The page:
What do you find most interesting about your project?

I think the most interesting thing about research is the bigger picture. For instance, my research specifically involves agarose hydrogels, but once you step back and realize how your research is connected to everyone else's in your group, it's very magical. Everyone's goal, in the end, is to aid in producing cells and if we can do that, we could do all kinds of things, like make spider webs or help cure cancer! 

It’s great you’re getting to work hands-on in a lab. What’s it like working with professional scientists every day?

Initially, I was extremely intimidated by the amount of education and knowledge that these scientists have. But I've come to a point where I've realized that we are all here to collaborate. We all help and learn from each other. I still occasionally get overwhelmed by the fact that I am the youngest and least knowledgeable in the group, but it's honestly such a great opportunity to be working with these brilliant individuals. Their ideas never stop flowing! 

It’s interesting being in the lab isn’t what you expected. What new things have you learned or tried?

Having taken a couple advanced chemistry classes and various others in high school, I have a decent amount of science under my belt. But I've definitely been exposed to scientific concepts beyond the fundamentals that I studied in school.

For instance, I have never read any published, peer-reviewed literature before.  It was so challenging! The terminology was initially extremely difficult to grasp.

Also, I have recently been exposed to more complicated techniques and methods. For example, I never worked with such small units in an experiment. Now I work with microscopic things, in nano or micro units. Professional science is much more precise.

Besides those small details, I have learned a lot about myself as a scientist and future college student. I always believed that you had to love every single little thing that you did in your career. But I now know that that is not true. You can love and hate various things about your chosen major, but as long as you are passionate about what you are doing, you should definitely go for it.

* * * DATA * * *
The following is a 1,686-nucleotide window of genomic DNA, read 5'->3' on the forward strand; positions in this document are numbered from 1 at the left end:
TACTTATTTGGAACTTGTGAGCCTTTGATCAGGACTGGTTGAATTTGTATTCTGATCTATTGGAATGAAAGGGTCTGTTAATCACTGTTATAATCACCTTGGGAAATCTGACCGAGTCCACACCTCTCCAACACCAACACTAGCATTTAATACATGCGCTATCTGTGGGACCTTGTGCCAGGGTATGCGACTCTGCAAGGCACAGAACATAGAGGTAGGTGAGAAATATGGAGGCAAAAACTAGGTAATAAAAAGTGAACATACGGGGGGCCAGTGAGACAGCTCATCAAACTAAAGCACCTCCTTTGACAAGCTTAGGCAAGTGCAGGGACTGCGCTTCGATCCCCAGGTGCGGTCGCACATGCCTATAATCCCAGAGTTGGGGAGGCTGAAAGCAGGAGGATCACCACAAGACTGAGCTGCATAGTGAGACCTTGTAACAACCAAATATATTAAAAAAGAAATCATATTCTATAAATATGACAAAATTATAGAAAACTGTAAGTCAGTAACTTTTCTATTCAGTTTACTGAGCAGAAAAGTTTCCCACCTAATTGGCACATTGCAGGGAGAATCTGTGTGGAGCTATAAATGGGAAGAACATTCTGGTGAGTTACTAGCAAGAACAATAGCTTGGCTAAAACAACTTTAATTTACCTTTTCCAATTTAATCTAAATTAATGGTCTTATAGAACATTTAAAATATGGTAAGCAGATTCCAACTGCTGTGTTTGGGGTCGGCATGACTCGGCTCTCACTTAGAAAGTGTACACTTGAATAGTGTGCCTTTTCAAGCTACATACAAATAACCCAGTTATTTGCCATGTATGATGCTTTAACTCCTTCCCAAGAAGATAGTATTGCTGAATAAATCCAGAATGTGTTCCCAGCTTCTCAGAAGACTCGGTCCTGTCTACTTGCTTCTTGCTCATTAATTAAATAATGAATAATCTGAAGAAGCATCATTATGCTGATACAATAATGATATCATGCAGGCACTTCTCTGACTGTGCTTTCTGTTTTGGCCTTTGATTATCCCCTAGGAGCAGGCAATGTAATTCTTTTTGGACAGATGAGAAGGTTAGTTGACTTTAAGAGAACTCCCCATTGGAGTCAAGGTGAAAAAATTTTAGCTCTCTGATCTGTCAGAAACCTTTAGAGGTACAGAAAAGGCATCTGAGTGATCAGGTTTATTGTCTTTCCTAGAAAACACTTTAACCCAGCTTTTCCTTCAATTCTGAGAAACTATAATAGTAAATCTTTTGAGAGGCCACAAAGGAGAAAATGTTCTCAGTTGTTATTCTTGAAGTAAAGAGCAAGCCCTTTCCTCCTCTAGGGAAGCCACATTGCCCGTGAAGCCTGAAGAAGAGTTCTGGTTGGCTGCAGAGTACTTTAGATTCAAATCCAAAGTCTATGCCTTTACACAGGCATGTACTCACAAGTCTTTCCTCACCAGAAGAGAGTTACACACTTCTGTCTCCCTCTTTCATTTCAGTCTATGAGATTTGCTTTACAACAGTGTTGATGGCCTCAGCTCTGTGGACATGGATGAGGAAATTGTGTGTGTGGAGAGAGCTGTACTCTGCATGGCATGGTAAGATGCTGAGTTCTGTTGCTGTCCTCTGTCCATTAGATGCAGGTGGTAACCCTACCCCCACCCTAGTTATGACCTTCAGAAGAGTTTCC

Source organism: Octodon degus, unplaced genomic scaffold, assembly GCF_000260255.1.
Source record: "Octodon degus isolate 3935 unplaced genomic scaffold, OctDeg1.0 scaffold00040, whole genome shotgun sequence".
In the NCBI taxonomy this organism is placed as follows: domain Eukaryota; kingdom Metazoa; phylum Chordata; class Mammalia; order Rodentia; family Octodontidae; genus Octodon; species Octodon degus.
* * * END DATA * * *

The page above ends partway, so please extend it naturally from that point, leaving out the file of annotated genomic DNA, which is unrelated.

Sounds like this experience has really opened your eyes to science career opportunities. Has this experience influenced your career aspirations?   

Yes, it has influenced my thought process a bunch!  Besides a class I took at IIT, I had almost zero experience with engineering, let alone in a research lab. But this internship gave me a deeper experience of what that really means. Getting to see what actual engineers do has allowed me to see a totally different world. 

As you’re finishing up your research experience on campus, what’s next for you?

My lab mentor, Mike Whittaker, is a graduate student at Northwestern. He has been such a great role model and inspiring individual in my life thus far. I recently found out that he will be graduating in the spring and I was really sad! I really want to acquire as much knowledge and wisdom as I can from him so I am thinking about continuing my research here during the school year.

Besides that, I have no idea! This fall I’ll be applying to universities, so we’ll have to see what college opportunities I can take advantage of in the future.